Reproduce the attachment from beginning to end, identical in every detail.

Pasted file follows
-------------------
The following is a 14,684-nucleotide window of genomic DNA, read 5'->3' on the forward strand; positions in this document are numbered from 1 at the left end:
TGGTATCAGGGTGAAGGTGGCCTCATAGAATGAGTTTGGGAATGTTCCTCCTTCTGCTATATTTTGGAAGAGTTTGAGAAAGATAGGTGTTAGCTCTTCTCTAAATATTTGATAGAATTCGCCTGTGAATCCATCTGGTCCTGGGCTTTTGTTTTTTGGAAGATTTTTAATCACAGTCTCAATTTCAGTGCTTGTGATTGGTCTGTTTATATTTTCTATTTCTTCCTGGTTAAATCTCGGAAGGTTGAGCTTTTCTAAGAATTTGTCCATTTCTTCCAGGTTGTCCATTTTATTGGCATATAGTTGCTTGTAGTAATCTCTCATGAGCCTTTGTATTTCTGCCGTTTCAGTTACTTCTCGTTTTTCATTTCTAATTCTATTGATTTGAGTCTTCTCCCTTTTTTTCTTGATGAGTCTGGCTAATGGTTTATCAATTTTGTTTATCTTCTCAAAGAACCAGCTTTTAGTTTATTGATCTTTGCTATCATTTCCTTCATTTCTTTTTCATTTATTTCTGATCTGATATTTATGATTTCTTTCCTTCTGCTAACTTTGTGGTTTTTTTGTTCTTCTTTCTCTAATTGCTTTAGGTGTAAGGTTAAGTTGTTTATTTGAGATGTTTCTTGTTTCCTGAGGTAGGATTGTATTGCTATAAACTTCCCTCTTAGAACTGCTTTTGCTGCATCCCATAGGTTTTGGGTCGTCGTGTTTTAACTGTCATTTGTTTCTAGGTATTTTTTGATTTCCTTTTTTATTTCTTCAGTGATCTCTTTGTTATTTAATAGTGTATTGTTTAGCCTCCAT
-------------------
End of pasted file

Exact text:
The following is a 14,684-nucleotide window of genomic DNA, read 5'->3' on the forward strand; positions in this document are numbered from 1 at the left end:
TGGTATCAGGGTGAAGGTGGCCTCATAGAATGAGTTTGGGAATGTTCCTCCTTCTGCTATATTTTGGAAGAGTTTGAGAAAGATAGGTGTTAGCTCTTCTCTAAATATTTGATAGAATTCGCCTGTGAATCCATCTGGTCCTGGGCTTTTGTTTTTTGGAAGATTTTTAATCACAGTCTCAATTTCAGTGCTTGTGATTGGTCTGTTTATATTTTCTATTTCTTCCTGGTTAAATCTCGGAAGGTTGAGCTTTTCTAAGAATTTGTCCATTTCTTCCAGGTTGTCCATTTTATTGGCATATAGTTGCTTGTAGTAATCTCTCATGAGCCTTTGTATTTCTGCCGTTTCAGTTACTTCTCGTTTTTCATTTCTAATTCTATTGATTTGAGTCTTCTCCCTTTTTTTCTTGATGAGTCTGGCTAATGGTTTATCAATTTTGTTTATCTTCTCAAAGAACCAGCTTTTAGTTTATTGATCTTTGCTATCATTTCCTTCATTTCTTTTTCATTTATTTCTGATCTGATATTTATGATTTCTTTCCTTCTGCTAACTTTGTGGTTTTTTTGTTCTTCTTTCTCTAATTGCTTTAGGTGTAAGGTTAAGTTGTTTATTTGAGATGTTTCTTGTTTCCTGAGGTAGGATTGTATTGCTATAAACTTCCCTCTTAGAACTGCTTTTGCTGCATCCCATAGGTTTTGGGTCGTCGTGTTTTAACTGTCATTTGTTTCTAGGTATTTTTTGATTTCCTTTTTTATTTCTTCAGTGATCTCTTTGTTATTTAATAGTGTATTGTTTAGCCTCCAT